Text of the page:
But this wasn’t Old Sacramento, and the first port of call for me was this Halloween shop that was very close to my office. Of course, I had stupidly left it to the last minute to find something – so I was very desperate. Nevertheless, I went into the store full of hope as I knew specifically what I was after. Silver, on a stick if possible, and pretty. Very very pretty. But in spite of its promising exterior, this shop was relatively understocked when it came to beautiful face masks. You can imagine my disappointment when I walked in to find this instead:

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But I still persevered. I absolutely had to find something, so I ended up doing about 3 rounds of the same place. Ferretting around in all nooks and crannies, under every shelf, behind more racks of fake boobs. But there was nothing that I could find that even remotely met my brief. The masks that they did have looked cheap and nasty, plasticky things that made me look like Michael Myers. I left dejectedly feeling like this:

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But at least I now knew where to go if I ever needed an apron with boobs on them, or a fake bum.

A few days later, I was at my local mall when I happen to go past another shop that I’ve passed thousands of times before but never been in. And that’s because it’s one of those cheapie shops that stocks millions of discount novelty goods, probably bought in bulk from Asia. I’m talking blinged out fake diamante rings and brooches, tiaras, fascinators in all kinds of unnatural, gaudy colours, Pikachu bumbags and other kinds of mismatched stuff. Sitting in the window, nestled amidst all the Minion and Smurf keyrings, families of Babushka dolls, and miniature Santa playing a saxophone is what I have been looking for. 2 immaculate, delicate wire-based, diamante masks which would fit beautifully around my eyes and match my dress.

I became very excited and rushed in to ask for the price. The 18 year old chick at the counter tells me, without batting an eyelid, that the one on the left is $79, and the other is $99.

I just stare. That is pure daylight robbery. I had been so prejudiced against this cheapie store and it looked like for now at least, this was coming to bite me in the ass.

This was completely out of my budget, and anyway, I wasn’t going to spend almost $100 on something I would really only wear for about a half hour (realistically).

I ask this lady if she has any other masks by any chance, and she guides me to the middle of the left side wall of her shop. From a higher shelf, she pulls down a battered, brown cardboard box which is full of clear cellophane packages and starts going through them with me one by one. She asks what colour I’m after and starts to pick out all the silver ones. And they are all sooooo pretty. You wouldn’t think that they only cost $10 each. I am happy once again and find myself a gorgeous half face mask, made entirely of silver glitter with sparkles around the eye-holes, edged in a fine silver lace-type material. The best part of it is that there is a fine filigree butterfly perched on the right eye socket. It is perfect. I hand over my ten bucks, and I’m done.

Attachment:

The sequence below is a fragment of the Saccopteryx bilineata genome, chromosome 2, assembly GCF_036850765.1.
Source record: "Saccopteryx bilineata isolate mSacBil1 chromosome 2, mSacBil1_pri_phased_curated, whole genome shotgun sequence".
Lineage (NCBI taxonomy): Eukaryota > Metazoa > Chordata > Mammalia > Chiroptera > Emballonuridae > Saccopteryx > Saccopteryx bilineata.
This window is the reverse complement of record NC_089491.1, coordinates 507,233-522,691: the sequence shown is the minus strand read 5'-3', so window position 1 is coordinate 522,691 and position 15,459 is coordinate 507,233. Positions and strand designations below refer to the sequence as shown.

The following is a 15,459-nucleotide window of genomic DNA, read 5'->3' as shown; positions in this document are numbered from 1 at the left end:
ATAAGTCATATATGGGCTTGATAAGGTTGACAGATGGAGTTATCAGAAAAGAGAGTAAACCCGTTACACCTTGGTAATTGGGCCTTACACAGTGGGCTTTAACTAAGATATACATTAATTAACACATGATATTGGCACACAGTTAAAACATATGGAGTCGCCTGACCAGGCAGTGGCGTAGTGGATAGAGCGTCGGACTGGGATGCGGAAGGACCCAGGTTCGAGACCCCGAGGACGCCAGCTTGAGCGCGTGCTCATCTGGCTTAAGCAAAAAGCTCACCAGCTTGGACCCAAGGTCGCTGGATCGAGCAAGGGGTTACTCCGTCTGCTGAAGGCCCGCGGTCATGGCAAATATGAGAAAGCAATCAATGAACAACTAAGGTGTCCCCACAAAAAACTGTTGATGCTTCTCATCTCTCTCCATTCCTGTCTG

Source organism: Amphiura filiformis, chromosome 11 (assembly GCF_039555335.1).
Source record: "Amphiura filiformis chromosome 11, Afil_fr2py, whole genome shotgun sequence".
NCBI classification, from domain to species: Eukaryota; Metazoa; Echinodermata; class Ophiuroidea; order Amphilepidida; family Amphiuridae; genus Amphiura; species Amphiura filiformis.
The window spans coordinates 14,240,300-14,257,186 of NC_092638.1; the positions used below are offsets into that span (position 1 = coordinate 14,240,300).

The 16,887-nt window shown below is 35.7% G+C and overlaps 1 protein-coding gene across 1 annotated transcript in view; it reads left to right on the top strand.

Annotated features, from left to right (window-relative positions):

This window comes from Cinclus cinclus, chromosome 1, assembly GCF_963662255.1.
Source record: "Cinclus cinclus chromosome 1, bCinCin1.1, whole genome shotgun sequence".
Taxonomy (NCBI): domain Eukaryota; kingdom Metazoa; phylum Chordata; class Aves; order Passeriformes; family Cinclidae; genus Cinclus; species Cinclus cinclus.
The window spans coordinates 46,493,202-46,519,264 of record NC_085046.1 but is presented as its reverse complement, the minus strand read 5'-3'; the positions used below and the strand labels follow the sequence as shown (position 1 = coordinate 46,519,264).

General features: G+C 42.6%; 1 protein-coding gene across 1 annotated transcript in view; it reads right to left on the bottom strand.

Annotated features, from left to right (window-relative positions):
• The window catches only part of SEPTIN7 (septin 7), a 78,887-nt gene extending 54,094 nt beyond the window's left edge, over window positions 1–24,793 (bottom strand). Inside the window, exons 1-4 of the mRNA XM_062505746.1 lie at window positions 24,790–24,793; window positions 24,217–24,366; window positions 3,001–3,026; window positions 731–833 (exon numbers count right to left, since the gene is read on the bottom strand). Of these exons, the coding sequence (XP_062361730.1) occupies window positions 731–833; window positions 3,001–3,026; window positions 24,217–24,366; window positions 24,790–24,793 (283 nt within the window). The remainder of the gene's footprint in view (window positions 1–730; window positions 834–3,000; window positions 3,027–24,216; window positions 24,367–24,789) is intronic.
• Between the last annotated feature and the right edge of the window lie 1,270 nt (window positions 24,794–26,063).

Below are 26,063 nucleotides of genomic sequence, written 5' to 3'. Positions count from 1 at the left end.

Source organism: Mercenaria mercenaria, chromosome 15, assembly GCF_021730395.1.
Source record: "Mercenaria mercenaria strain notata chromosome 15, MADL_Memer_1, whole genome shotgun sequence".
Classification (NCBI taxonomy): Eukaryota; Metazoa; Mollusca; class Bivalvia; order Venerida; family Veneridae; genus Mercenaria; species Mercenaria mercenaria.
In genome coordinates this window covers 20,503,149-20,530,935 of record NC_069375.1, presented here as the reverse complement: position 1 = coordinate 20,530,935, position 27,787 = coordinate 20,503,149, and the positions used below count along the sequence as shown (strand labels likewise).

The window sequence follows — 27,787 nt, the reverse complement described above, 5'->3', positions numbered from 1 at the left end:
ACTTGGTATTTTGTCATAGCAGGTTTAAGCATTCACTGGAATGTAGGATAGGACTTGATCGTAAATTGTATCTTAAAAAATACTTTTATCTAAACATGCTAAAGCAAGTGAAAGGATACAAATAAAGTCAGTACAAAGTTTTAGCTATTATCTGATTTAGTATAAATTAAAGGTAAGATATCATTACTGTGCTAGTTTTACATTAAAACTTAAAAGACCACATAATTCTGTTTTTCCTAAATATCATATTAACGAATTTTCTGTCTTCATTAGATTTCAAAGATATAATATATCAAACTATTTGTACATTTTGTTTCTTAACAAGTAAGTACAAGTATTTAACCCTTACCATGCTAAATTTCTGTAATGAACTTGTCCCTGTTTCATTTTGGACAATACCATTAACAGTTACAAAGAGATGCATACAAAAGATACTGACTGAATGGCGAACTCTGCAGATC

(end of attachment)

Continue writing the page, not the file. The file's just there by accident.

In spite of it’s beauty, the mask turns out to be quite finicky to wear and takes a lot of practice to get it to sit properly on my face. Any sense of magnetism gets washed into the gutter when silver glitter ends up falling into my food, into my face, making my eyes tear up and dusts itself all over my dark blue outfit. It’s quite hard tying the ribbon under my ponytail, the bow often comes loose and I have to retie it repeatedly. But it was still so beautiful and, for what it’s worth, I certainly did feel a small sense of allure, danger and mystery (that is so not there in my daily life) when I wore it at the bar where the Christmas party wrapped up.

The bar was very dimly lit in spite of the sumptuous dark velvet sofas, chandeliers and chestnut wood panelling that adorned the interior. But in spite of this, I really needed to document this moment, so I took a selfie. I was astounded at what I saw looking back at me. This was no alluring 50 Shades of Grey – like character! There was, instead, some sort of ghoul that has the potential to scare the sh*t out of very small children. A monster with only half a whitish-kind of face, no eyes or hair, a midair hanging, gigantic, grinning mouth full of very white teeth, and a devilish butterfly growing out of the right side of its face.

This was no Leatherface. This. Was Glitterface.

How to Dress Like a Local